Get Adobe Flash player

Summer Institute 2002 Report

The National African Language Resource Center (NALRC) recently held its third annual summer institute. The two-week institute lasted from June 3 to June 14, 2002. The NALRC hosted 16 fellows during the institute. The Fellows came from nine different Institutions across the United States, South Africa, and Ghana. There were four Institute leaders from two different Universities in the US.

The field of African language pedagogy has witnessed increased growth within the last few years. More people are showing interest in the field. As a result, there is a great need for training teachers to teach the language. Many of the instructors of African languages are linguists and thus are not so familiar with language pedagogy. Hence the NALRC annual Summer Institutes have become an avenue for these instructors to participate in professional development activities to enhance their teaching of African languages. This year was not an exception. We received many applications for the Summer Institute and had to select a few on a competitive basis. This year's Summer Institute yielded unprecedented results as both the participants and leaders contributed immensely to its success.

Prof. Eyamba Bokamba from the University of Illinois, Urbana-Champaign started the institute by taking the participants through a challenging and interesting area of the field. He let the first week of the Institute on 'African Language Program Development, Administration & Evaluation." Participants engaged in activities and presentations based on this topic. Some of the issues discussed were: The development of Programs in African Languages in the U.S., Creating Viable Programs in African Languages, Program Administration and Evaluation as well as Strategic Sustainability. At the end of the Institute, the participants were well equipped to evaluate existing Programs in African Languages and to recommend changes that could positively affect the growth of African Language Programs in the nation.

In the second week, Professor Antonia Schleicher from the University of Wisconsin-Madison started the Institute on African Language Curriculum Development & Evaluation. She engaged the fellows on several interesting issues in Curriculum Development. Some of the issues discussed were: What African Language Do We Teach and How Many Levels? What Are The Goals of Our Language Instruction (Identifying Desired Results)? What Constitutes Acceptable Evidence That The Goals Have Been Achieved By the Students (Assessment)? What Are The Learning Activities (Method)? She discussed extensively the use of Backward Curriculum Design (BCD) for effective Curriculum Development and Evaluation.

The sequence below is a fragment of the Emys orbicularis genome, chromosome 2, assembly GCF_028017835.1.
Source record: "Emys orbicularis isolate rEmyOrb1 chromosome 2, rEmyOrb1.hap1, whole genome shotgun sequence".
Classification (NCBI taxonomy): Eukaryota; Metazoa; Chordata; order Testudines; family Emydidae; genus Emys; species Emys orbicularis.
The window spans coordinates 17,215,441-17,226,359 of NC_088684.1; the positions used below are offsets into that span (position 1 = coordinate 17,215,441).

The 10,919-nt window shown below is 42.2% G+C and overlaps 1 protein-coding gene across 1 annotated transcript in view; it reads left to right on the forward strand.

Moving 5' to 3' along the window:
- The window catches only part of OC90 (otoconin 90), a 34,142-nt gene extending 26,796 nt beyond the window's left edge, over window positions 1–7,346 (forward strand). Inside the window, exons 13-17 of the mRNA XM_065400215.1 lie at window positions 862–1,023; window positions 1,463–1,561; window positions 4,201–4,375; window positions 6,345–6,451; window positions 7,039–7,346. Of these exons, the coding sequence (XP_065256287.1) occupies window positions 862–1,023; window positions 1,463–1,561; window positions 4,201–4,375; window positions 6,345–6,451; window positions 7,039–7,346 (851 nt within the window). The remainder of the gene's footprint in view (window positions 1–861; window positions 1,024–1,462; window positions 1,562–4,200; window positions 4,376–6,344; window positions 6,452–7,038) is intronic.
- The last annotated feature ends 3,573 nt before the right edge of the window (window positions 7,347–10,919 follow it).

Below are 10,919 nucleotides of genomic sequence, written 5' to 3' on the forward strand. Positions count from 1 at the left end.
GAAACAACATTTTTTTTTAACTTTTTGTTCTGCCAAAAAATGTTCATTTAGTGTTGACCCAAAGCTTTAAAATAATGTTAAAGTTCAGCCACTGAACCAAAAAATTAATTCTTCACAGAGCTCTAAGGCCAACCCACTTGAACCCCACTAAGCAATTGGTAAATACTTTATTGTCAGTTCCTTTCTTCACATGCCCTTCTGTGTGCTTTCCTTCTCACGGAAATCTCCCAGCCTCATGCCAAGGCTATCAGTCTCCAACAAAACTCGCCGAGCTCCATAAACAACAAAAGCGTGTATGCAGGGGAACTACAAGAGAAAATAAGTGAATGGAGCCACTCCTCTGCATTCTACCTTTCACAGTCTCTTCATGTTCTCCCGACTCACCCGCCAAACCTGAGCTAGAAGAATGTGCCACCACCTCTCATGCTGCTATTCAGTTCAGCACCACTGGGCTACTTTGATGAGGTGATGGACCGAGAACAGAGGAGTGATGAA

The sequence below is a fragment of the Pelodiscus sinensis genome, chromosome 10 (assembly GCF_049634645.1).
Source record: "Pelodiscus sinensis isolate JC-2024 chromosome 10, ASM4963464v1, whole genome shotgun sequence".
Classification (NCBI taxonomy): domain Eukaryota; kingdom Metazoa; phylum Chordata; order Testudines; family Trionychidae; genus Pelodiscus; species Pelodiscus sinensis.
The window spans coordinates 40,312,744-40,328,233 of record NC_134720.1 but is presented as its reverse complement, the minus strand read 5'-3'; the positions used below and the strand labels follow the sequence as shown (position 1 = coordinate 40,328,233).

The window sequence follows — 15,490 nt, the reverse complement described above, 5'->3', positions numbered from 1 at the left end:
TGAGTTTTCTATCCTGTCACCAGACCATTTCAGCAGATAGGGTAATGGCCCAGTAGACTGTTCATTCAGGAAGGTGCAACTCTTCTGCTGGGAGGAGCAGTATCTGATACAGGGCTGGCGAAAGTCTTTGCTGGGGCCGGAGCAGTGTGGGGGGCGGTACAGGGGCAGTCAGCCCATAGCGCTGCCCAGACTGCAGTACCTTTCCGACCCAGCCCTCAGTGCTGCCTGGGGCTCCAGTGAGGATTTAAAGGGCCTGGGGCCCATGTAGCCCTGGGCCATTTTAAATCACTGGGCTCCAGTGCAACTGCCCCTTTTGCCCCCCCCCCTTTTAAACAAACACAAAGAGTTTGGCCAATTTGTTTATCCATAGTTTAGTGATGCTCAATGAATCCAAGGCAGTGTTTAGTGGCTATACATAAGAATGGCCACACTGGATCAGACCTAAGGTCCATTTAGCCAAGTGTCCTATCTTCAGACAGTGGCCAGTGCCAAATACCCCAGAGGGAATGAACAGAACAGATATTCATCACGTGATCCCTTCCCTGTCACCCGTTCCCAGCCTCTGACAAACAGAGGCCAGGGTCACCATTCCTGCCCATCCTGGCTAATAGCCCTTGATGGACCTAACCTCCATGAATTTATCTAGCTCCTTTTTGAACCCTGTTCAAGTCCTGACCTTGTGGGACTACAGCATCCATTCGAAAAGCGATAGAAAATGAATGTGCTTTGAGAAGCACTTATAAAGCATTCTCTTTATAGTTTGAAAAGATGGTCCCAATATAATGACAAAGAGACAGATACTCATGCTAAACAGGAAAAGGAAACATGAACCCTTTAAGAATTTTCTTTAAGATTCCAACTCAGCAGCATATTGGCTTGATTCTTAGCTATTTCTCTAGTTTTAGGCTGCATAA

The last Institute held was on African Language Material Development and Evaluation. With the increase in African language learners, there is a great need for the development of more textual and technology materials to meet this need. Prof. Schleicher started the session with issues dealing with the objectives of learning an African Language, Theories of Second Language Acquisition and Material Development as well as Evaluation of the Material. Olusola Adesope and Anand Prithivathi later worked with the participants on how to develop multimedia technology material to enhance the textbooks. It was a "hands on" experience as participants were taught how to convert raw video material into a digital form suitable for developing multimedia materials like CD-ROM using Macromedia Director.

The Institute came to a close with an awards ceremony and dinner on Friday, June 14, 2002. Prof. Antonia Schleicher, Director of the NALRC, gave the Welcoming Remarks and also introduced the Chair of the Ceremony, Professor Aliko Songolo. The Awards Ceremony this year witnessed the presence of Dr. Philip Certain, Dean of the College of Letters and Science at the University of Wisconsin-Madison. He gave a speech admiring the great role the Center is playing in the development of African languages not only at the University of Wisconsin-Madison but throughout the nation. He challenged the participants to be good ambassadors of African language Pedagogy. Certificates were presented to: Akinloye Ojo (University of Georgia-Athens), Amma Oduro (University of California, Berkeley), Augustine Bugase (St. John Bosco's Training College, Ghana), Charles Bwenge (University of Virginia), Fraisic Agbakey (Keta Secondary School, Ghana), John Njue(University of Iowa), Josephine Yambi (University of Illinois, Urbana-Champaign), Kole Ade Odutola (Rutgers University), Martin Tenkorang (Atibie Methodist School, Ghana), Mouna Sari (University of Illinois, Urbana-Champaign), Mustafa Mughazy (University of Illinois, Urbana-Champaign), Sheila Mmusi (University of the Noth, South Africa), Thandiwe Kunutu (University of Wittwatersrand, South Africa), Unoma Azuah (Virginia Commonwealth University, Richmond), Zoliswa Olga Mali (University of Iowa) 
The Summer 2002 Institute has come and gone but the memories left behind will still be felt for years to come. The participants left with the determination for a "better tomorrow" for the field of African Language Pedagogy.